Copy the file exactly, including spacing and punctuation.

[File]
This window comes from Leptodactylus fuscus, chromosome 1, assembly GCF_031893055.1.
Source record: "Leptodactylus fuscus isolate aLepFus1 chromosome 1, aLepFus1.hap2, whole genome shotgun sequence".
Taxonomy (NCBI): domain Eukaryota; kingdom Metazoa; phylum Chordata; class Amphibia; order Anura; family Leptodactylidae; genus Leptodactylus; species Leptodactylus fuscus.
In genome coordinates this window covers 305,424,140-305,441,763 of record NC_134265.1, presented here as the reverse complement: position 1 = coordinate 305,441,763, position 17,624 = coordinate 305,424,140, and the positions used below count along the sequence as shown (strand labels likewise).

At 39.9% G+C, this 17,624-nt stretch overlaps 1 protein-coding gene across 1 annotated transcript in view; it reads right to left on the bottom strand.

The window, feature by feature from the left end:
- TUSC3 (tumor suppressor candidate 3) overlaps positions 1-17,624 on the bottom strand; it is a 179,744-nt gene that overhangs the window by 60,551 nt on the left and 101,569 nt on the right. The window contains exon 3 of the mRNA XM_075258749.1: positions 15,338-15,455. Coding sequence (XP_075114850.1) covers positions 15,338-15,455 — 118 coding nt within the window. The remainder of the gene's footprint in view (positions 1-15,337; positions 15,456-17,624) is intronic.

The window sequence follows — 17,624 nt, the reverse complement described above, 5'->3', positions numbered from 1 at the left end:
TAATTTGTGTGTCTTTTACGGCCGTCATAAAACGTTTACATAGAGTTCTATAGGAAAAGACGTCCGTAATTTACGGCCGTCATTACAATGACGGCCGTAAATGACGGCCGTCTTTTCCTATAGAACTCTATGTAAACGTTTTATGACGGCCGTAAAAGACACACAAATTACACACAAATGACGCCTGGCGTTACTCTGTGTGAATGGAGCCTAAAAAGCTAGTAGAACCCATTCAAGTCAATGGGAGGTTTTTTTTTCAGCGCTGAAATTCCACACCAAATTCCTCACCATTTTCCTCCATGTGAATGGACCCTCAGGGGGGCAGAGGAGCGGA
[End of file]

This window comes from Leptodactylus fuscus, chromosome 1, assembly GCF_031893055.1.
Source record: "Leptodactylus fuscus isolate aLepFus1 chromosome 1, aLepFus1.hap2, whole genome shotgun sequence".
Taxonomy (NCBI): domain Eukaryota; kingdom Metazoa; phylum Chordata; class Amphibia; order Anura; family Leptodactylidae; genus Leptodactylus; species Leptodactylus fuscus.
In genome coordinates this window covers 305,424,140-305,441,763 of record NC_134265.1, presented here as the reverse complement: position 1 = coordinate 305,441,763, position 17,624 = coordinate 305,424,140, and the positions used below count along the sequence as shown (strand labels likewise).

At 39.9% G+C, this 17,624-nt stretch overlaps 1 protein-coding gene across 1 annotated transcript in view; it reads right to left on the bottom strand.

The window, feature by feature from the left end:
- TUSC3 (tumor suppressor candidate 3) overlaps positions 1-17,624 on the bottom strand; it is a 179,744-nt gene that overhangs the window by 60,551 nt on the left and 101,569 nt on the right. The window contains exon 3 of the mRNA XM_075258749.1: positions 15,338-15,455. Coding sequence (XP_075114850.1) covers positions 15,338-15,455 — 118 coding nt within the window. The remainder of the gene's footprint in view (positions 1-15,337; positions 15,456-17,624) is intronic.

The window sequence follows — 17,624 nt, the reverse complement described above, 5'->3', positions numbered from 1 at the left end:
TAATTTGTGTGTCTTTTACGGCCGTCATAAAACGTTTACATAGAGTTCTATAGGAAAAGACGTCCGTAATTTACGGCCGTCATTACAATGACGGCCGTAAATGACGGCCGTCTTTTCCTATAGAACTCTATGTAAACGTTTTATGACGGCCGTAAAAGACACACAAATTACACACAAATGACGCCTGGCGTTACTCTGTGTGAATGGAGCCTAAAAAGCTAGTAGAACCCATTCAAGTCAATGGGAGGTTTTTTTTTCAGCGCTGAAATTCCACACCAAATTCCTCACCATTTTCCTCCATGTGAATGGACCCTCAGGGGGGCAGAGGAGCGGA